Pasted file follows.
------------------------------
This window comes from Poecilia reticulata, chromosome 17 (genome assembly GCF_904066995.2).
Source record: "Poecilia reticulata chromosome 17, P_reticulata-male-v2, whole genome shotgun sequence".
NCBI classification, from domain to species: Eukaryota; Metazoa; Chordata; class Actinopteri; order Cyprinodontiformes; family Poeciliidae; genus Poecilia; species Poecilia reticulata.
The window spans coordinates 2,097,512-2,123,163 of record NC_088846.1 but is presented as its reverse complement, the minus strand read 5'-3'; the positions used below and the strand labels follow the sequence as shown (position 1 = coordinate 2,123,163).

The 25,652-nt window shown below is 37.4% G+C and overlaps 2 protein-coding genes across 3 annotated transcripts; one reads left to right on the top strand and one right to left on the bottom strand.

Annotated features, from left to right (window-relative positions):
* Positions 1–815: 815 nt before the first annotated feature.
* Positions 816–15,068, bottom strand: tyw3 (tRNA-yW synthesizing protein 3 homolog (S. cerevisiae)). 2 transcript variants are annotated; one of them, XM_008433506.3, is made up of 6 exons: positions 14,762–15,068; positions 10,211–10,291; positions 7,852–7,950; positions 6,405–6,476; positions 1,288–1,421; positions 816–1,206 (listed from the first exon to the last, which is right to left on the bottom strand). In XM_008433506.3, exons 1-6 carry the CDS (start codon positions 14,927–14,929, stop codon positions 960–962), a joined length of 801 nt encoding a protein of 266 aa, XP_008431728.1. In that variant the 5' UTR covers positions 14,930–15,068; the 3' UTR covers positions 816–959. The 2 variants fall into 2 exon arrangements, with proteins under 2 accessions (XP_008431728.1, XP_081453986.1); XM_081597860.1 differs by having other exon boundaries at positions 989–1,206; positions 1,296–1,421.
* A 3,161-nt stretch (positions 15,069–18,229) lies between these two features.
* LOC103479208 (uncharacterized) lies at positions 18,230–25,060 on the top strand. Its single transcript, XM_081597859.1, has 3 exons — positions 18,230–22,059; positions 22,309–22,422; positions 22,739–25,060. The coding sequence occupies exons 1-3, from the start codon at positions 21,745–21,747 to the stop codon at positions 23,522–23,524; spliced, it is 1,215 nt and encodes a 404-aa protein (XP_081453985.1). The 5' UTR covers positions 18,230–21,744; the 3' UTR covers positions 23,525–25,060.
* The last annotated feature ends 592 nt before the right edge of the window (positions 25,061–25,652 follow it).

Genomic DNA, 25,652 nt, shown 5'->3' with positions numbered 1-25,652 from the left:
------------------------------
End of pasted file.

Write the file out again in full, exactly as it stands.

This window comes from Poecilia reticulata, chromosome 17 (genome assembly GCF_904066995.2).
Source record: "Poecilia reticulata chromosome 17, P_reticulata-male-v2, whole genome shotgun sequence".
NCBI classification, from domain to species: Eukaryota; Metazoa; Chordata; class Actinopteri; order Cyprinodontiformes; family Poeciliidae; genus Poecilia; species Poecilia reticulata.
The window spans coordinates 2,097,512-2,123,163 of record NC_088846.1 but is presented as its reverse complement, the minus strand read 5'-3'; the positions used below and the strand labels follow the sequence as shown (position 1 = coordinate 2,123,163).

The 25,652-nt window shown below is 37.4% G+C and overlaps 2 protein-coding genes across 3 annotated transcripts; one reads left to right on the top strand and one right to left on the bottom strand.

Annotated features, from left to right (window-relative positions):
* Positions 1–815: 815 nt before the first annotated feature.
* Positions 816–15,068, bottom strand: tyw3 (tRNA-yW synthesizing protein 3 homolog (S. cerevisiae)). 2 transcript variants are annotated; one of them, XM_008433506.3, is made up of 6 exons: positions 14,762–15,068; positions 10,211–10,291; positions 7,852–7,950; positions 6,405–6,476; positions 1,288–1,421; positions 816–1,206 (listed from the first exon to the last, which is right to left on the bottom strand). In XM_008433506.3, exons 1-6 carry the CDS (start codon positions 14,927–14,929, stop codon positions 960–962), a joined length of 801 nt encoding a protein of 266 aa, XP_008431728.1. In that variant the 5' UTR covers positions 14,930–15,068; the 3' UTR covers positions 816–959. The 2 variants fall into 2 exon arrangements, with proteins under 2 accessions (XP_008431728.1, XP_081453986.1); XM_081597860.1 differs by having other exon boundaries at positions 989–1,206; positions 1,296–1,421.
* A 3,161-nt stretch (positions 15,069–18,229) lies between these two features.
* LOC103479208 (uncharacterized) lies at positions 18,230–25,060 on the top strand. Its single transcript, XM_081597859.1, has 3 exons — positions 18,230–22,059; positions 22,309–22,422; positions 22,739–25,060. The coding sequence occupies exons 1-3, from the start codon at positions 21,745–21,747 to the stop codon at positions 23,522–23,524; spliced, it is 1,215 nt and encodes a 404-aa protein (XP_081453985.1). The 5' UTR covers positions 18,230–21,744; the 3' UTR covers positions 23,525–25,060.
* The last annotated feature ends 592 nt before the right edge of the window (positions 25,061–25,652 follow it).

Genomic DNA, 25,652 nt, shown 5'->3' with positions numbered 1-25,652 from the left: